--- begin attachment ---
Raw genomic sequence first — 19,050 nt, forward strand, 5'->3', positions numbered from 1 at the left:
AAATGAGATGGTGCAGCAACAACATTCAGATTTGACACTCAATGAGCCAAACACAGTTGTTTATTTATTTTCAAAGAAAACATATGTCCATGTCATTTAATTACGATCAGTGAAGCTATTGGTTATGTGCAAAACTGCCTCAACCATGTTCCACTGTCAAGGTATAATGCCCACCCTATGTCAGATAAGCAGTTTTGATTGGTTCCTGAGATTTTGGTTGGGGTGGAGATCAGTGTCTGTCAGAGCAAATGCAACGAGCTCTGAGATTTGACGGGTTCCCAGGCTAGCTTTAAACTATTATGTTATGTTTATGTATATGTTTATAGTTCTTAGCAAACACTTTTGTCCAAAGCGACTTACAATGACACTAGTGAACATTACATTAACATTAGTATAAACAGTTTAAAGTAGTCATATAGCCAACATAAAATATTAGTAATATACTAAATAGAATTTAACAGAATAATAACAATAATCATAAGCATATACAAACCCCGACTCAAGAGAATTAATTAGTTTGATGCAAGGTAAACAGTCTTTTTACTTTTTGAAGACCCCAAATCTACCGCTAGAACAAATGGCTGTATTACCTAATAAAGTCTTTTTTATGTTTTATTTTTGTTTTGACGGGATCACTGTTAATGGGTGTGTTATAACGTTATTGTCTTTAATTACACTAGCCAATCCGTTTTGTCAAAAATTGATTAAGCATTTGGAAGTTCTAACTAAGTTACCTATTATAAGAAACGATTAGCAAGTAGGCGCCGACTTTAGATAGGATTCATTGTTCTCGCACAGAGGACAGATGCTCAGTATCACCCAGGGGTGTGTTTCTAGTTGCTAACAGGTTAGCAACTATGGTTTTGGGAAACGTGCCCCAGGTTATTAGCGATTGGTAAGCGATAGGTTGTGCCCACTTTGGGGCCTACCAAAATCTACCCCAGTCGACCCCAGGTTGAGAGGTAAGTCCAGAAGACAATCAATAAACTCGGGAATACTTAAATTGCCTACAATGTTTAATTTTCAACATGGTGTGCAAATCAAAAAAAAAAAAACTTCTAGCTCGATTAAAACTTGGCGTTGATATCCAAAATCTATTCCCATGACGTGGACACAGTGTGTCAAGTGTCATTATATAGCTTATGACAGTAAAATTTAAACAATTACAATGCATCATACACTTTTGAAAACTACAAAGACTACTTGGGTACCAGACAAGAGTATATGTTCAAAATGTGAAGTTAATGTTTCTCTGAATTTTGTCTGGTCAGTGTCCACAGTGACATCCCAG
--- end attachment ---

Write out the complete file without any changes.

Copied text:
Raw genomic sequence first — 19,050 nt, forward strand, 5'->3', positions numbered from 1 at the left:
AAATGAGATGGTGCAGCAACAACATTCAGATTTGACACTCAATGAGCCAAACACAGTTGTTTATTTATTTTCAAAGAAAACATATGTCCATGTCATTTAATTACGATCAGTGAAGCTATTGGTTATGTGCAAAACTGCCTCAACCATGTTCCACTGTCAAGGTATAATGCCCACCCTATGTCAGATAAGCAGTTTTGATTGGTTCCTGAGATTTTGGTTGGGGTGGAGATCAGTGTCTGTCAGAGCAAATGCAACGAGCTCTGAGATTTGACGGGTTCCCAGGCTAGCTTTAAACTATTATGTTATGTTTATGTATATGTTTATAGTTCTTAGCAAACACTTTTGTCCAAAGCGACTTACAATGACACTAGTGAACATTACATTAACATTAGTATAAACAGTTTAAAGTAGTCATATAGCCAACATAAAATATTAGTAATATACTAAATAGAATTTAACAGAATAATAACAATAATCATAAGCATATACAAACCCCGACTCAAGAGAATTAATTAGTTTGATGCAAGGTAAACAGTCTTTTTACTTTTTGAAGACCCCAAATCTACCGCTAGAACAAATGGCTGTATTACCTAATAAAGTCTTTTTTATGTTTTATTTTTGTTTTGACGGGATCACTGTTAATGGGTGTGTTATAACGTTATTGTCTTTAATTACACTAGCCAATCCGTTTTGTCAAAAATTGATTAAGCATTTGGAAGTTCTAACTAAGTTACCTATTATAAGAAACGATTAGCAAGTAGGCGCCGACTTTAGATAGGATTCATTGTTCTCGCACAGAGGACAGATGCTCAGTATCACCCAGGGGTGTGTTTCTAGTTGCTAACAGGTTAGCAACTATGGTTTTGGGAAACGTGCCCCAGGTTATTAGCGATTGGTAAGCGATAGGTTGTGCCCACTTTGGGGCCTACCAAAATCTACCCCAGTCGACCCCAGGTTGAGAGGTAAGTCCAGAAGACAATCAATAAACTCGGGAATACTTAAATTGCCTACAATGTTTAATTTTCAACATGGTGTGCAAATCAAAAAAAAAAAAACTTCTAGCTCGATTAAAACTTGGCGTTGATATCCAAAATCTATTCCCATGACGTGGACACAGTGTGTCAAGTGTCATTATATAGCTTATGACAGTAAAATTTAAACAATTACAATGCATCATACACTTTTGAAAACTACAAAGACTACTTGGGTACCAGACAAGAGTATATGTTCAAAATGTGAAGTTAATGTTTCTCTGAATTTTGTCTGGTCAGTGTCCACAGTGACATCCCAG